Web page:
September 4, 2015 at 7:25 am

Oilstories. Sorry for the late response to this, but I’m very glad that it helped you. I’m with you on Trek. My wife went to a Time out for Women event and she said one of the ladies that spoke was a black lady. She got up and was joking about how we celebrate Trek by going back and re-living it. She then went on to say something about how she never wants to go back and re-live life on the plantation like her ancestors did and poked fun at the “white” Mormons who do this with Trek. Although she was teasing, I think she’s right. I have respect for what they went through, but don’t see the purpose in re-living it. A bit over the top for me.

Anyways, I saw that you used this in a talk for church. I hope it was helpful.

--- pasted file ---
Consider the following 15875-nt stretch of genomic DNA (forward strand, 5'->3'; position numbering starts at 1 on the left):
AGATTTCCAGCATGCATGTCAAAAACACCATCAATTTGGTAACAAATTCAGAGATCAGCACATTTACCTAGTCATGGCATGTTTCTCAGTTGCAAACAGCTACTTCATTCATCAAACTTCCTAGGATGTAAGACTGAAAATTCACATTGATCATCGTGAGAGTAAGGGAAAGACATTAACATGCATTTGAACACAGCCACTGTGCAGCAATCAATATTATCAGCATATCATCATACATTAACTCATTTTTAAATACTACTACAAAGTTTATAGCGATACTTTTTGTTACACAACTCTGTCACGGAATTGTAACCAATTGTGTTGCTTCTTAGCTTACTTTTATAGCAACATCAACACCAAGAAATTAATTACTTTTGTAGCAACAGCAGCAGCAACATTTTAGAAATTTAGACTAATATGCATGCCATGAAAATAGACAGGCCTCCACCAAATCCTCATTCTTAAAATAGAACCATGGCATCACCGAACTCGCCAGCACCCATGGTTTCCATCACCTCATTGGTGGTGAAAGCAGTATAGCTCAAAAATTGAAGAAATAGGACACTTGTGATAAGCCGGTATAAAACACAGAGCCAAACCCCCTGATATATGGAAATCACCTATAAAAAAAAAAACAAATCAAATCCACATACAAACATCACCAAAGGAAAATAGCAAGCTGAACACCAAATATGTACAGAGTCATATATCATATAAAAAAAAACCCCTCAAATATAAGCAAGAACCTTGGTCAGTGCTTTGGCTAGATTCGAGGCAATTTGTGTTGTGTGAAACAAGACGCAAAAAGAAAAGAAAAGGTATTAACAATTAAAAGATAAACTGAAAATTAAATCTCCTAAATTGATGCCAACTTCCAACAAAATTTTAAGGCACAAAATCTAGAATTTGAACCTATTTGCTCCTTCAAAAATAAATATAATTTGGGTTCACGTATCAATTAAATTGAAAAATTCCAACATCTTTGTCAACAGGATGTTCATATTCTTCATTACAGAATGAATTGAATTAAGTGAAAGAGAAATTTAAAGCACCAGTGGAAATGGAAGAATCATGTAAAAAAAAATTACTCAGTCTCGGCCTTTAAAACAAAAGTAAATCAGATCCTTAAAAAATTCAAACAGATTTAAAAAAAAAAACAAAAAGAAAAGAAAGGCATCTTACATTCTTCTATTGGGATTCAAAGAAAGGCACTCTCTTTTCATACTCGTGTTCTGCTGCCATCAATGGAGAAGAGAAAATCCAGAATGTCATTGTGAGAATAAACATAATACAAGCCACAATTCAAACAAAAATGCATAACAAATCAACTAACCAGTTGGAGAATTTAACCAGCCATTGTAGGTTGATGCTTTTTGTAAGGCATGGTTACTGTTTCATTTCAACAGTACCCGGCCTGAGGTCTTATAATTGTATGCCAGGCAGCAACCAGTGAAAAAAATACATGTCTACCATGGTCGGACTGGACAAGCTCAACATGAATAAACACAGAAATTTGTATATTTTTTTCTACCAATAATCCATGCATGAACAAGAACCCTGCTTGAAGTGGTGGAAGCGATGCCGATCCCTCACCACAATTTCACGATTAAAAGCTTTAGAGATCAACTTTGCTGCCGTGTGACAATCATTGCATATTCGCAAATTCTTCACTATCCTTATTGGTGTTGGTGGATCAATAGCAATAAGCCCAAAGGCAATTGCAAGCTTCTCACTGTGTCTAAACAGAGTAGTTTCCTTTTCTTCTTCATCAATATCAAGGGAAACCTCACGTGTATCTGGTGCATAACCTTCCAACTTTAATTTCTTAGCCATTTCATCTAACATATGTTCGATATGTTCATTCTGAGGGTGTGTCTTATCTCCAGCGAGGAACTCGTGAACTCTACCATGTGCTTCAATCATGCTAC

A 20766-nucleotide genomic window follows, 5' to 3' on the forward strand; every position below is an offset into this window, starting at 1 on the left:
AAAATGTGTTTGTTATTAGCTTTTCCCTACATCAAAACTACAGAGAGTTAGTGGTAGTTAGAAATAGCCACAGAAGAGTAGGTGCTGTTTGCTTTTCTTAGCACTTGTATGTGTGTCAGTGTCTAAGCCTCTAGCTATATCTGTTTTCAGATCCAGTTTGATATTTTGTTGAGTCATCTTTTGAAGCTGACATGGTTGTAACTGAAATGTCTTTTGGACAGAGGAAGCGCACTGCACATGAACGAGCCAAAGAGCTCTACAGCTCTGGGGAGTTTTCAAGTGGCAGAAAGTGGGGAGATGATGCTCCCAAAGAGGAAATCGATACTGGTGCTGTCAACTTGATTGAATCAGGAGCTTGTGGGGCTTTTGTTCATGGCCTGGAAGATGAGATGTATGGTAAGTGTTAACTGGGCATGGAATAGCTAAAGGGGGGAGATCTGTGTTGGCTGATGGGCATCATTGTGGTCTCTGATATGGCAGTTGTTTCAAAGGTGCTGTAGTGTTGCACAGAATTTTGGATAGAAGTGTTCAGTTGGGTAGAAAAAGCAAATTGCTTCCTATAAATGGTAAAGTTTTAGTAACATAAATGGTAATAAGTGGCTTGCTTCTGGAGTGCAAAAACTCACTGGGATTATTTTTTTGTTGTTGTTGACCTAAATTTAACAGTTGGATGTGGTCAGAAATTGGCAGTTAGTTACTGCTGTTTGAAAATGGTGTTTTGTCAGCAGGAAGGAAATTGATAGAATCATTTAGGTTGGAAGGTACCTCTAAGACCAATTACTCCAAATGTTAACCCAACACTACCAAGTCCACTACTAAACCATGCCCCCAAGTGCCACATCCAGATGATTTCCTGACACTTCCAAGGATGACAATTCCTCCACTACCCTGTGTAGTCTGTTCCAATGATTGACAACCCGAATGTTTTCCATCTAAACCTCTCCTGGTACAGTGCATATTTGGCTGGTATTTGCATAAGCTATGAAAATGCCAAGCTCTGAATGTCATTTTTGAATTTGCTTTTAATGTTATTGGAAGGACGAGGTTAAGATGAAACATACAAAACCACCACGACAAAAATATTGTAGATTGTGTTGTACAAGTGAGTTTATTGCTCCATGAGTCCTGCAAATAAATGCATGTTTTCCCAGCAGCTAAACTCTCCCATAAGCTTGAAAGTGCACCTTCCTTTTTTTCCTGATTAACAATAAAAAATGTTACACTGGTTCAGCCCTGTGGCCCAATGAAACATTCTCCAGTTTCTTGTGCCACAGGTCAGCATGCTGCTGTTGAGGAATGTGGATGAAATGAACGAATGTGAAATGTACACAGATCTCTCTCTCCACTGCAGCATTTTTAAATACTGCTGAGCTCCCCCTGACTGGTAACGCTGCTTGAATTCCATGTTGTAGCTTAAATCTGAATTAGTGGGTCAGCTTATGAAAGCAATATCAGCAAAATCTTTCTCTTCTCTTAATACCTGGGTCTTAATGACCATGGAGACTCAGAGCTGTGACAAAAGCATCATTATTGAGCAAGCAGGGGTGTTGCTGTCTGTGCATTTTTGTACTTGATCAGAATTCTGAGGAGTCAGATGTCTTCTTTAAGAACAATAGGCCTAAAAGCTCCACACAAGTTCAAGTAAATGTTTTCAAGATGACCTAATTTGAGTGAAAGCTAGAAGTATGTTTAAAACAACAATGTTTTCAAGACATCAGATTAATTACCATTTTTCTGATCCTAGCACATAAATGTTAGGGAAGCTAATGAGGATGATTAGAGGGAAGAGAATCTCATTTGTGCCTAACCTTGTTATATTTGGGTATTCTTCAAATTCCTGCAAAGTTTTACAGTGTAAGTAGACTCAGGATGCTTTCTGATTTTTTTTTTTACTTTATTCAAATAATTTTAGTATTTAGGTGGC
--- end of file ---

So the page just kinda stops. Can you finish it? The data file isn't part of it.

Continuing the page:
August 2, 2018 at 10:20 pm

Lol, it was, GfG. I suspected all along that the talk assignment was a variety of that passive-aggressive psychological ecclesiastical abuse I have come to recognize because of my life’s experiences. Like, assign the person that you suspect has (or has had) problems with the law of chastity on giving a talk about adultery. (Hey, boys, that’s called shaming. But your dots don’t stick.) Anyway, I think that this little plan to have me speak on Sustaining My Leaders backfired on them. 😀 So then my NEXT assigned topic really WAS about adultery. So I had fun with that one, too. You see, you can’t shame someone for sins that they have never committed or for which they have worked out their full repentance in righteousness, fully relying on the merits of their Redeemer, who will stand by them still. Even in the face of small-minded, smaller-hearted little men.